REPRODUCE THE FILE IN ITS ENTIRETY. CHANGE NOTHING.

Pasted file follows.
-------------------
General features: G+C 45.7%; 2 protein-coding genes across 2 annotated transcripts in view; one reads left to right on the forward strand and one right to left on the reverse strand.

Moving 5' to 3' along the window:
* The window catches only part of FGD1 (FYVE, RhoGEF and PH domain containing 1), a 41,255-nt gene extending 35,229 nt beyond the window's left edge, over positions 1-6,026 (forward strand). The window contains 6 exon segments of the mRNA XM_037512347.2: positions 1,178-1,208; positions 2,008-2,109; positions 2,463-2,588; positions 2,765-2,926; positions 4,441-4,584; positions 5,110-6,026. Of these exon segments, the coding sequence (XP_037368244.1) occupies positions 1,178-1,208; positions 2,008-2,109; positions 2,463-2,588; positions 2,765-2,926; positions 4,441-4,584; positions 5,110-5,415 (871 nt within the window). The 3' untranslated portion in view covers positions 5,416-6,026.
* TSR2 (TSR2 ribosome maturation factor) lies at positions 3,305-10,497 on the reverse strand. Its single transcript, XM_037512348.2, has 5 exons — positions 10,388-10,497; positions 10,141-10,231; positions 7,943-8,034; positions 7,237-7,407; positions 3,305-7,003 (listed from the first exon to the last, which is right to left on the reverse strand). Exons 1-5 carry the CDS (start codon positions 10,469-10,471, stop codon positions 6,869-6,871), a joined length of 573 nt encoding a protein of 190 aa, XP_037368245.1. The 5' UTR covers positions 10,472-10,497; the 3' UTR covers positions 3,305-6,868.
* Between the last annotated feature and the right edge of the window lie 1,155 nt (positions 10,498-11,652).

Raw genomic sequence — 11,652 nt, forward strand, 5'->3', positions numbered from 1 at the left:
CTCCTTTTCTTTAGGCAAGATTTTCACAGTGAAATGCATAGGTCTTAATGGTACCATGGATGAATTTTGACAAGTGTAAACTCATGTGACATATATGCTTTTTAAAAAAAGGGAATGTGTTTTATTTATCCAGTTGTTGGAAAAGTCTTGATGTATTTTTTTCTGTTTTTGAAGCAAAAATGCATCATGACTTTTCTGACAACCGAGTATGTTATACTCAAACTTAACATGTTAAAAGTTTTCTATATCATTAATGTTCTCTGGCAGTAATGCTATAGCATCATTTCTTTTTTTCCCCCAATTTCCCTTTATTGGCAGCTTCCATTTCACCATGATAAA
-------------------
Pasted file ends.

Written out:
General features: G+C 45.7%; 2 protein-coding genes across 2 annotated transcripts in view; one reads left to right on the forward strand and one right to left on the reverse strand.

Moving 5' to 3' along the window:
* The window catches only part of FGD1 (FYVE, RhoGEF and PH domain containing 1), a 41,255-nt gene extending 35,229 nt beyond the window's left edge, over positions 1-6,026 (forward strand). The window contains 6 exon segments of the mRNA XM_037512347.2: positions 1,178-1,208; positions 2,008-2,109; positions 2,463-2,588; positions 2,765-2,926; positions 4,441-4,584; positions 5,110-6,026. Of these exon segments, the coding sequence (XP_037368244.1) occupies positions 1,178-1,208; positions 2,008-2,109; positions 2,463-2,588; positions 2,765-2,926; positions 4,441-4,584; positions 5,110-5,415 (871 nt within the window). The 3' untranslated portion in view covers positions 5,416-6,026.
* TSR2 (TSR2 ribosome maturation factor) lies at positions 3,305-10,497 on the reverse strand. Its single transcript, XM_037512348.2, has 5 exons — positions 10,388-10,497; positions 10,141-10,231; positions 7,943-8,034; positions 7,237-7,407; positions 3,305-7,003 (listed from the first exon to the last, which is right to left on the reverse strand). Exons 1-5 carry the CDS (start codon positions 10,469-10,471, stop codon positions 6,869-6,871), a joined length of 573 nt encoding a protein of 190 aa, XP_037368245.1. The 5' UTR covers positions 10,472-10,497; the 3' UTR covers positions 3,305-6,868.
* Between the last annotated feature and the right edge of the window lie 1,155 nt (positions 10,498-11,652).

Raw genomic sequence — 11,652 nt, forward strand, 5'->3', positions numbered from 1 at the left:
CTCCTTTTCTTTAGGCAAGATTTTCACAGTGAAATGCATAGGTCTTAATGGTACCATGGATGAATTTTGACAAGTGTAAACTCATGTGACATATATGCTTTTTAAAAAAAGGGAATGTGTTTTATTTATCCAGTTGTTGGAAAAGTCTTGATGTATTTTTTTCTGTTTTTGAAGCAAAAATGCATCATGACTTTTCTGACAACCGAGTATGTTATACTCAAACTTAACATGTTAAAAGTTTTCTATATCATTAATGTTCTCTGGCAGTAATGCTATAGCATCATTTCTTTTTTTCCCCCAATTTCCCTTTATTGGCAGCTTCCATTTCACCATGATAAA